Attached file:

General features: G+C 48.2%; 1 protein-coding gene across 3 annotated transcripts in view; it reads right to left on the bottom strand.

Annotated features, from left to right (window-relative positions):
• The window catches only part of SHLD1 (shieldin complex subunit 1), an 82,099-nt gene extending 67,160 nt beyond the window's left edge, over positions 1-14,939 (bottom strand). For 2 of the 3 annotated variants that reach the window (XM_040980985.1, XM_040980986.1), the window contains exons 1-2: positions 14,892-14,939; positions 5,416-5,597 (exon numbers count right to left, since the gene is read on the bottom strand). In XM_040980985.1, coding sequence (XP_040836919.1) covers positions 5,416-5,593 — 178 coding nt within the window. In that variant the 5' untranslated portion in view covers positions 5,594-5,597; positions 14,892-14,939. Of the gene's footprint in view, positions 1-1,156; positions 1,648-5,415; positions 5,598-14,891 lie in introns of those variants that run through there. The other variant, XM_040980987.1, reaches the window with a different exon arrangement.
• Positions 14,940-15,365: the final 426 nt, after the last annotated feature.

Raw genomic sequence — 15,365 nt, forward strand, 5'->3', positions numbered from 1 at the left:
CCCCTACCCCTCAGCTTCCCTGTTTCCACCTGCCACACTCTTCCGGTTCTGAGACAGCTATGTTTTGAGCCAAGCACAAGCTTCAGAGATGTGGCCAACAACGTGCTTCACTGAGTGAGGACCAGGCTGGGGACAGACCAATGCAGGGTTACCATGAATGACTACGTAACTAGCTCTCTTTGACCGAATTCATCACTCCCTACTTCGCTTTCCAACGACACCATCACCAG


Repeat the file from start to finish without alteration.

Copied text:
General features: G+C 48.2%; 1 protein-coding gene across 3 annotated transcripts in view; it reads right to left on the bottom strand.

Annotated features, from left to right (window-relative positions):
• The window catches only part of SHLD1 (shieldin complex subunit 1), an 82,099-nt gene extending 67,160 nt beyond the window's left edge, over positions 1-14,939 (bottom strand). For 2 of the 3 annotated variants that reach the window (XM_040980985.1, XM_040980986.1), the window contains exons 1-2: positions 14,892-14,939; positions 5,416-5,597 (exon numbers count right to left, since the gene is read on the bottom strand). In XM_040980985.1, coding sequence (XP_040836919.1) covers positions 5,416-5,593 — 178 coding nt within the window. In that variant the 5' untranslated portion in view covers positions 5,594-5,597; positions 14,892-14,939. Of the gene's footprint in view, positions 1-1,156; positions 1,648-5,415; positions 5,598-14,891 lie in introns of those variants that run through there. The other variant, XM_040980987.1, reaches the window with a different exon arrangement.
• Positions 14,940-15,365: the final 426 nt, after the last annotated feature.

Raw genomic sequence — 15,365 nt, forward strand, 5'->3', positions numbered from 1 at the left:
CCCCTACCCCTCAGCTTCCCTGTTTCCACCTGCCACACTCTTCCGGTTCTGAGACAGCTATGTTTTGAGCCAAGCACAAGCTTCAGAGATGTGGCCAACAACGTGCTTCACTGAGTGAGGACCAGGCTGGGGACAGACCAATGCAGGGTTACCATGAATGACTACGTAACTAGCTCTCTTTGACCGAATTCATCACTCCCTACTTCGCTTTCCAACGACACCATCACCAG